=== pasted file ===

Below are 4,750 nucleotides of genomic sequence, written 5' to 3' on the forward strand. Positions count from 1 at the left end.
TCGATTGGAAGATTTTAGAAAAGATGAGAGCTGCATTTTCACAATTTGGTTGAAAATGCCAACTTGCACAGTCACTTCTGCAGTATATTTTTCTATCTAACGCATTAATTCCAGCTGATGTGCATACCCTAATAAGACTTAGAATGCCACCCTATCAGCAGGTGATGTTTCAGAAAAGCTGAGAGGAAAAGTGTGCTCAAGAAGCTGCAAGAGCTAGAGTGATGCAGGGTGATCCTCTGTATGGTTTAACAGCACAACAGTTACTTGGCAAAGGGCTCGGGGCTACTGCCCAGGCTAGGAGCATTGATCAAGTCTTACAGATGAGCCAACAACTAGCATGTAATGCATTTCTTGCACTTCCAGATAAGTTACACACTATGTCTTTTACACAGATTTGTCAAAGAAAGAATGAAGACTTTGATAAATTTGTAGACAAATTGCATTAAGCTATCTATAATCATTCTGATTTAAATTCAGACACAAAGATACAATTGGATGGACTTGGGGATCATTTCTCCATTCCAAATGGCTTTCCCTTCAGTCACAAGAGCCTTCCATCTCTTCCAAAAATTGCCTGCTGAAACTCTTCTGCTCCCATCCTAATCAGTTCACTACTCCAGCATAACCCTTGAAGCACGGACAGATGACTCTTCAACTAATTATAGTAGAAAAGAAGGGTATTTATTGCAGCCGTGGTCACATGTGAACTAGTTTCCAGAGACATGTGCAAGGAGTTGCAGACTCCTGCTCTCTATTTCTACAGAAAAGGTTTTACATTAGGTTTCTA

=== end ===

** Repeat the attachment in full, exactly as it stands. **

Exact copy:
Below are 4,750 nucleotides of genomic sequence, written 5' to 3' on the forward strand. Positions count from 1 at the left end.
TCGATTGGAAGATTTTAGAAAAGATGAGAGCTGCATTTTCACAATTTGGTTGAAAATGCCAACTTGCACAGTCACTTCTGCAGTATATTTTTCTATCTAACGCATTAATTCCAGCTGATGTGCATACCCTAATAAGACTTAGAATGCCACCCTATCAGCAGGTGATGTTTCAGAAAAGCTGAGAGGAAAAGTGTGCTCAAGAAGCTGCAAGAGCTAGAGTGATGCAGGGTGATCCTCTGTATGGTTTAACAGCACAACAGTTACTTGGCAAAGGGCTCGGGGCTACTGCCCAGGCTAGGAGCATTGATCAAGTCTTACAGATGAGCCAACAACTAGCATGTAATGCATTTCTTGCACTTCCAGATAAGTTACACACTATGTCTTTTACACAGATTTGTCAAAGAAAGAATGAAGACTTTGATAAATTTGTAGACAAATTGCATTAAGCTATCTATAATCATTCTGATTTAAATTCAGACACAAAGATACAATTGGATGGACTTGGGGATCATTTCTCCATTCCAAATGGCTTTCCCTTCAGTCACAAGAGCCTTCCATCTCTTCCAAAAATTGCCTGCTGAAACTCTTCTGCTCCCATCCTAATCAGTTCACTACTCCAGCATAACCCTTGAAGCACGGACAGATGACTCTTCAACTAATTATAGTAGAAAAGAAGGGTATTTATTGCAGCCGTGGTCACATGTGAACTAGTTTCCAGAGACATGTGCAAGGAGTTGCAGACTCCTGCTCTCTATTTCTACAGAAAAGGTTTTACATTAGGTTTCTA